Injuries and Illness, Personnel Safety

Ladder Safety Month: Prevent Injuries with Safe Work Practices

The American Ladder Institute (ALI) has designated March as National Ladder Safety Month, an opportunity to raise awareness and provide resources to decrease the number of ladder-related incidents. Kat Seiffert, marketing manager of the Chicago-based association, says the observance is in its second year and has garnered growing support from businesses and sponsors.

Worker climbing ladder

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One of the key messages of the month is the availability of free ladder safety training resources on ALI’s safety site, http://www.laddersafetytraining.org. The organization also offers a free ladder safety certificate program, which is growing in popularity and is mandated by a number of companies. The training follows the latest American National Standards Institute (ANSI) A14 standards.

The ALI says a number of factors contribute to falls from ladders. These include haste, sudden movement, lack of attention, worn or damaged ladder, user’s age or physical condition, and footwear. You can reduce the chance of falling during a climb by:

  • Wearing slip-resistant shoes with heavy soles.
  • Cleaning the soles to maximize traction.
  • Using towlines, a tool belt, or an assistant to convey materials so that hands are free when climbing.
  • Climbing slowly, deliberately, and avoiding sudden movements.
  • Never attempting to move a ladder while standing on it.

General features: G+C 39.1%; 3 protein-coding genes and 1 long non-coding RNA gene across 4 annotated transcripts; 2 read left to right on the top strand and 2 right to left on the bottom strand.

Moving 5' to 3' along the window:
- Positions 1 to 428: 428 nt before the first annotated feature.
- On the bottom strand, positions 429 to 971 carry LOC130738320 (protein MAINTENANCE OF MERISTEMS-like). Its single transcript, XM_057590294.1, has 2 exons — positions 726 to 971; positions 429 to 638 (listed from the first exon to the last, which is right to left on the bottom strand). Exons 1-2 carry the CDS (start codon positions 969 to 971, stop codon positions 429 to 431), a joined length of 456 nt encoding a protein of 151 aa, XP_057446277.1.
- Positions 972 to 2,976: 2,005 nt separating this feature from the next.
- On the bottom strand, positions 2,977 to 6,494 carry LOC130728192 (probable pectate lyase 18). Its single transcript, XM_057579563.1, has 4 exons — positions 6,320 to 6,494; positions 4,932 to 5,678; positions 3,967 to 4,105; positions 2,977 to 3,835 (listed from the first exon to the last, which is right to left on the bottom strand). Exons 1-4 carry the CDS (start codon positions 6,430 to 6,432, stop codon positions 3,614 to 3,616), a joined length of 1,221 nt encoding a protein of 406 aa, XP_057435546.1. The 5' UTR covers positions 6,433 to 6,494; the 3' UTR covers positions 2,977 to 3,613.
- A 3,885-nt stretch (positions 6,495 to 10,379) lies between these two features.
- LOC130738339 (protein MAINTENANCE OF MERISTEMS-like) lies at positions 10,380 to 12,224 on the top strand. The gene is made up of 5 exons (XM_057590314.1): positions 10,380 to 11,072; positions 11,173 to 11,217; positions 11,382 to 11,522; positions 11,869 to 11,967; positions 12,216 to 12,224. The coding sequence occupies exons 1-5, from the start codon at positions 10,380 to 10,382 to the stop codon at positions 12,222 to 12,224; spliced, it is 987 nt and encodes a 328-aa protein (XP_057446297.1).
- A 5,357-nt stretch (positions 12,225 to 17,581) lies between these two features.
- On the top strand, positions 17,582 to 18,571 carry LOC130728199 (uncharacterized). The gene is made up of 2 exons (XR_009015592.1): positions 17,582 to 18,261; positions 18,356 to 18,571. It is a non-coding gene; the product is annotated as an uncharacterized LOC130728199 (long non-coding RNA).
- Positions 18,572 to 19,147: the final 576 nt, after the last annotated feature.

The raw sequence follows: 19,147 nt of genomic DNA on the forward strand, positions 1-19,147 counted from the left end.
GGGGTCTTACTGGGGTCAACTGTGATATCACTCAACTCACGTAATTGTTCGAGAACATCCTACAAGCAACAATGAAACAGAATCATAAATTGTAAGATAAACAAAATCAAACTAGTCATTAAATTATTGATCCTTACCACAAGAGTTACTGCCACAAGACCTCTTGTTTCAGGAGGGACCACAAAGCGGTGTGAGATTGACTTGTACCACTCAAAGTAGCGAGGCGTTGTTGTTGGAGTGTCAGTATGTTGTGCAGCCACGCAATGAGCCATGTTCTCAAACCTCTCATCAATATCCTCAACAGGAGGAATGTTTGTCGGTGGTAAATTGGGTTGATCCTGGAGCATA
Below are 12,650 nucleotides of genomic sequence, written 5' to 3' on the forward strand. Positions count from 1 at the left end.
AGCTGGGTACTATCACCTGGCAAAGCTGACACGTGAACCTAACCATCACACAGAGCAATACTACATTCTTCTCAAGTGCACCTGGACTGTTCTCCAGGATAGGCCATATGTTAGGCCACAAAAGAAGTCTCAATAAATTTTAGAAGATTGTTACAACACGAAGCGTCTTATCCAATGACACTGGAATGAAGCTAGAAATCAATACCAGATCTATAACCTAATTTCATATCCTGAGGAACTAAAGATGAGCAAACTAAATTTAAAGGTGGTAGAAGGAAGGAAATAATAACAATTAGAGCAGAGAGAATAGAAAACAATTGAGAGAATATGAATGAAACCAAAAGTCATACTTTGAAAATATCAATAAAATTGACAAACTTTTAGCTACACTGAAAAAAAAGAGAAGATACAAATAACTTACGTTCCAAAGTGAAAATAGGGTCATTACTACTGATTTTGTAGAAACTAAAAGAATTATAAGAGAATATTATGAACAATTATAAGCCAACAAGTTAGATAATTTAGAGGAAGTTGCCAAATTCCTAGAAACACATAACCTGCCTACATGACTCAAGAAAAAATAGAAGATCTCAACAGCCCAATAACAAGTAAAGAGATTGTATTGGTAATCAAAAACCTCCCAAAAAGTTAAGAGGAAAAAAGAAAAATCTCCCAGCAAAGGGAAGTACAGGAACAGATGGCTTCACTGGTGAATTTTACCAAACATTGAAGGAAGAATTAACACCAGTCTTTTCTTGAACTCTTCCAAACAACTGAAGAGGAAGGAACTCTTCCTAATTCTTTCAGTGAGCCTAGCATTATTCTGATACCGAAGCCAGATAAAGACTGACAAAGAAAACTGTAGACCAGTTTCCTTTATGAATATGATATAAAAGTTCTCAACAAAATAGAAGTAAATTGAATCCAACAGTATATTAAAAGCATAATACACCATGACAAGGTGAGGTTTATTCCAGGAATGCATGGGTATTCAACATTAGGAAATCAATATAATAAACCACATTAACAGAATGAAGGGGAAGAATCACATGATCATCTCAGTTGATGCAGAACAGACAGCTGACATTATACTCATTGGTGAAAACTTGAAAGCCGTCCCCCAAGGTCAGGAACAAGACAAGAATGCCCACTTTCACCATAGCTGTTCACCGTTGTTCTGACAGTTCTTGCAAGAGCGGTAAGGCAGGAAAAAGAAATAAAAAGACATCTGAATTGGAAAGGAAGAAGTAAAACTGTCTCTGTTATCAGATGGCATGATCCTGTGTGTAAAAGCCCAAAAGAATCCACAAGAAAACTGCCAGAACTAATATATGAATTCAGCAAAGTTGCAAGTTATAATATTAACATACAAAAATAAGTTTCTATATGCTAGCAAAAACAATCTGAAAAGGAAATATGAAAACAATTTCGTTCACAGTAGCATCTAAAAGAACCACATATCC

ALI’s most recent research studies reveal that many injuries and resulting citations are more likely caused by human error than by faulty equipment. Seiffert explains, “The top three reasons are almost always the same: missing the last step, overreaching, and not using three points of contact. It comes down to repeatedly reinforcing that those aspects need to be kept in mind every time you’re using a ladder.”

That’s the message Seiffert hopes employers will take away from National Ladder Safety Month: “The injuries your employees are sustaining are caused by things that can be mitigated and decreased through ongoing reinforcement of some really simple rules.” And while using complex ladders in high-hazard environments requires specialized training, “most injuries can be simply avoided.”

Safe Work Practices

To prevent ladder-related injuries, make sure employees know and follow these essential safety tips:

  • Use only ladders that are in good condition and designed to handle the climbing job that needs to be done.
  • Be sure stepladders are fully open and locked before climbing.
  • Place ladder on a flat, secure, hard surface, as it could sink into a soft surface.
  • Place ladder on a nonmovable base.
  • Lean ladder against a secure surface, not boxes or barrels.
  • Do not place ladder in front of a door.
  • Position base of ladder 1 ft away for every 4 ft of height to where it rests (1:4 ratio).
  • Ladder rails should extend at least 3 ft above top landing.
  • Check shoes to ensure they are free of grease or mud.
  • Mount the ladder from the center, not from the side.
  • Face ladders when ascending or descending, and hold on with both hands.
  • Carry tools in pockets, in a bag attached to a belt, or raised and lowered by rope.
  • Don’t climb higher than the third rung from the top.
  • Work facing the ladder.
  • Do not overreach; always keep your torso between the ladder rails.
  • When using a ladder for high places, securely lash or fasten the ladder to prevent slipping.
  • Avoid outdoor ladder use on windy days.
  • Avoid aluminum ladders for work around electrical wires or power lines.